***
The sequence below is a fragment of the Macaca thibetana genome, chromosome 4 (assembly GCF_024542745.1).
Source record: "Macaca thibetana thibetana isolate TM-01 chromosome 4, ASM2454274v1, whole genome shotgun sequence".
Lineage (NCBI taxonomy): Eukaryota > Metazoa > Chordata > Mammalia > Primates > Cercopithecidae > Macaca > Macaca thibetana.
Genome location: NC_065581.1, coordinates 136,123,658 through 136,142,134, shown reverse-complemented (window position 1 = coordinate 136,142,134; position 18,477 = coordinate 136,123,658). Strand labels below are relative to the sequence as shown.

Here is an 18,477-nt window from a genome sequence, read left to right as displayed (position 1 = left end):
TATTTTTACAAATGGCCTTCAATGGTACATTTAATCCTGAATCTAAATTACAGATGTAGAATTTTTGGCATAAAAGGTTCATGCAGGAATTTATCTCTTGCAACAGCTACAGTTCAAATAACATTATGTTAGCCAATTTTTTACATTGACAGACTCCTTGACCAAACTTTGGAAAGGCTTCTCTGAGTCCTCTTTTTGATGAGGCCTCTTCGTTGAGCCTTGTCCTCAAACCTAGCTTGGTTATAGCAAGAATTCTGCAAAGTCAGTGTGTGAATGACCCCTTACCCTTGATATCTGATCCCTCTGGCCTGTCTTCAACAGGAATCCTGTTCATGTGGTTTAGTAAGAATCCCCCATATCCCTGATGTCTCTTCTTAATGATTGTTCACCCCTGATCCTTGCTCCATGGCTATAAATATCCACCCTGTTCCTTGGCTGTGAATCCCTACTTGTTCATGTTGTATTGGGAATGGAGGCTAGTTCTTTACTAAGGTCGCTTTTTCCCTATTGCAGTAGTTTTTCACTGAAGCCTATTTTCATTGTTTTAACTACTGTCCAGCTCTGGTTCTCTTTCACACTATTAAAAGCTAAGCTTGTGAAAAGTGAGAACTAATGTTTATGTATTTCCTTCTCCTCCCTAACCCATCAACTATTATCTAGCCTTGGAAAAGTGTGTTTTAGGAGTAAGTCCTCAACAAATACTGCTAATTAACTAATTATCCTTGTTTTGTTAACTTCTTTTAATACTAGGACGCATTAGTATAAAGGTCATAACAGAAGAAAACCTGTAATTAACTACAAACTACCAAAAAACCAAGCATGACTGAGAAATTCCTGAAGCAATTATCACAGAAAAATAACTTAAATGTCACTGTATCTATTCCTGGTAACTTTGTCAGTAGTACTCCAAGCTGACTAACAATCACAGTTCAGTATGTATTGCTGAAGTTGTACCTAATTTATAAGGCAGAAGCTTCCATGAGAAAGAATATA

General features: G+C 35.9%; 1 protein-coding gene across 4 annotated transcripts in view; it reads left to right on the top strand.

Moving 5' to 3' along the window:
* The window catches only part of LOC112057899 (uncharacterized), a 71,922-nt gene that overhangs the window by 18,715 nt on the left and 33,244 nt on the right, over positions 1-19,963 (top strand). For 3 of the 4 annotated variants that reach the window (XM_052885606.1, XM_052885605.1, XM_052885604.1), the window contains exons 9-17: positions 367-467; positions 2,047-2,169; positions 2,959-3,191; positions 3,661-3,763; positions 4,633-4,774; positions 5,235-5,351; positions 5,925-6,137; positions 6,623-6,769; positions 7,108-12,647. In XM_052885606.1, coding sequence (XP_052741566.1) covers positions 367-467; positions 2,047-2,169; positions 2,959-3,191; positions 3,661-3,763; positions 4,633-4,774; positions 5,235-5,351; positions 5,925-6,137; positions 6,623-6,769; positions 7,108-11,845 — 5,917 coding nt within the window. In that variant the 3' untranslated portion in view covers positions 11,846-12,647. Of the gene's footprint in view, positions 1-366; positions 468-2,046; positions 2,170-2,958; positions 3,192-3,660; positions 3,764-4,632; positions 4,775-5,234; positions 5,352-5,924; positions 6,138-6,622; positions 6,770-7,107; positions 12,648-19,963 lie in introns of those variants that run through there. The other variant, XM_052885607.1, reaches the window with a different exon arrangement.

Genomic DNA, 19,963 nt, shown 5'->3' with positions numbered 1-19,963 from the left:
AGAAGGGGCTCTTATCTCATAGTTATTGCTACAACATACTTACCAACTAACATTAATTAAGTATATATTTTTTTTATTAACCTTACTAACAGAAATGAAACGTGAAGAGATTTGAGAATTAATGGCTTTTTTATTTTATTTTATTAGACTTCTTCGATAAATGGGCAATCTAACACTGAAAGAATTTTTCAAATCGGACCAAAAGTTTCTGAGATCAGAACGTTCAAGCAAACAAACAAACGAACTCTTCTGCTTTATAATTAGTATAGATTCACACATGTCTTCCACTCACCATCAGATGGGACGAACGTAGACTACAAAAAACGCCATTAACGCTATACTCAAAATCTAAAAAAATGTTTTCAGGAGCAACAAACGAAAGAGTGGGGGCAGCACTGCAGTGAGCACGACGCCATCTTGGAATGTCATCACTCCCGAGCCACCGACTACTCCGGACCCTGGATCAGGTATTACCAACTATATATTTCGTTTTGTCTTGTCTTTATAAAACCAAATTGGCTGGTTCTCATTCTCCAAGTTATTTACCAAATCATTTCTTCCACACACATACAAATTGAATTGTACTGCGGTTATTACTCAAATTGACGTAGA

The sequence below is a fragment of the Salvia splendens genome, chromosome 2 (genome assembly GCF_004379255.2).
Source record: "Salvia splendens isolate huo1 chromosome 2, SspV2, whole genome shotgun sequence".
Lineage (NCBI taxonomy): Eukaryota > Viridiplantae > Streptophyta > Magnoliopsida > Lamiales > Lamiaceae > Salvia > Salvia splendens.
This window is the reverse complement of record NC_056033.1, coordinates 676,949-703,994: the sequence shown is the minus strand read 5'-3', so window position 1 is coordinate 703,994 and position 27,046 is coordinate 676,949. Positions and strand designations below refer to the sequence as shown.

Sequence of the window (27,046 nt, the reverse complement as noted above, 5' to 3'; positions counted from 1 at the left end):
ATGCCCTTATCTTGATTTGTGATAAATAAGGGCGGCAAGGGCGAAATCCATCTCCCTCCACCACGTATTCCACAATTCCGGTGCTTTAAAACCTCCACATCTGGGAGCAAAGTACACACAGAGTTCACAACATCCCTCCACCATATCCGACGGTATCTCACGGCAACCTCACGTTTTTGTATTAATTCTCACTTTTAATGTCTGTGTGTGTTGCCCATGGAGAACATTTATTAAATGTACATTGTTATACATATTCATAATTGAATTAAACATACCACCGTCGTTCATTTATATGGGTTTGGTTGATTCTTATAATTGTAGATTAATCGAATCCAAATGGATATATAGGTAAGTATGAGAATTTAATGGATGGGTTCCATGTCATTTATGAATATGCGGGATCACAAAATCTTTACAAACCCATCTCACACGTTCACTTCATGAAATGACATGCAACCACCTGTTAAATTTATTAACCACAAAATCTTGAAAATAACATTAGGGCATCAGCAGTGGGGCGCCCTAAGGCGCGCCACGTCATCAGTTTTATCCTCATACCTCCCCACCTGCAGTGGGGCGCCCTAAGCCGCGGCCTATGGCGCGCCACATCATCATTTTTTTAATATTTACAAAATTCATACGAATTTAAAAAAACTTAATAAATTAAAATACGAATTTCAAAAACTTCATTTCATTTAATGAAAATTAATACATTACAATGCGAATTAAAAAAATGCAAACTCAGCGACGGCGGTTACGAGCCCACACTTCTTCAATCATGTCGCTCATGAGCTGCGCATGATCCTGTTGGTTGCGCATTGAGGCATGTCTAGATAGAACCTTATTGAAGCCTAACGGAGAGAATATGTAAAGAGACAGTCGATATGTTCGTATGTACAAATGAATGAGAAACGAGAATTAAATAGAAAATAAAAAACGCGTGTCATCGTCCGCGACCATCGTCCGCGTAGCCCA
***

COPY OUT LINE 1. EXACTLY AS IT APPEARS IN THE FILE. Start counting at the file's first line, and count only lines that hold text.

The sequence below is a fragment of the Macaca thibetana genome, chromosome 4 (assembly GCF_024542745.1).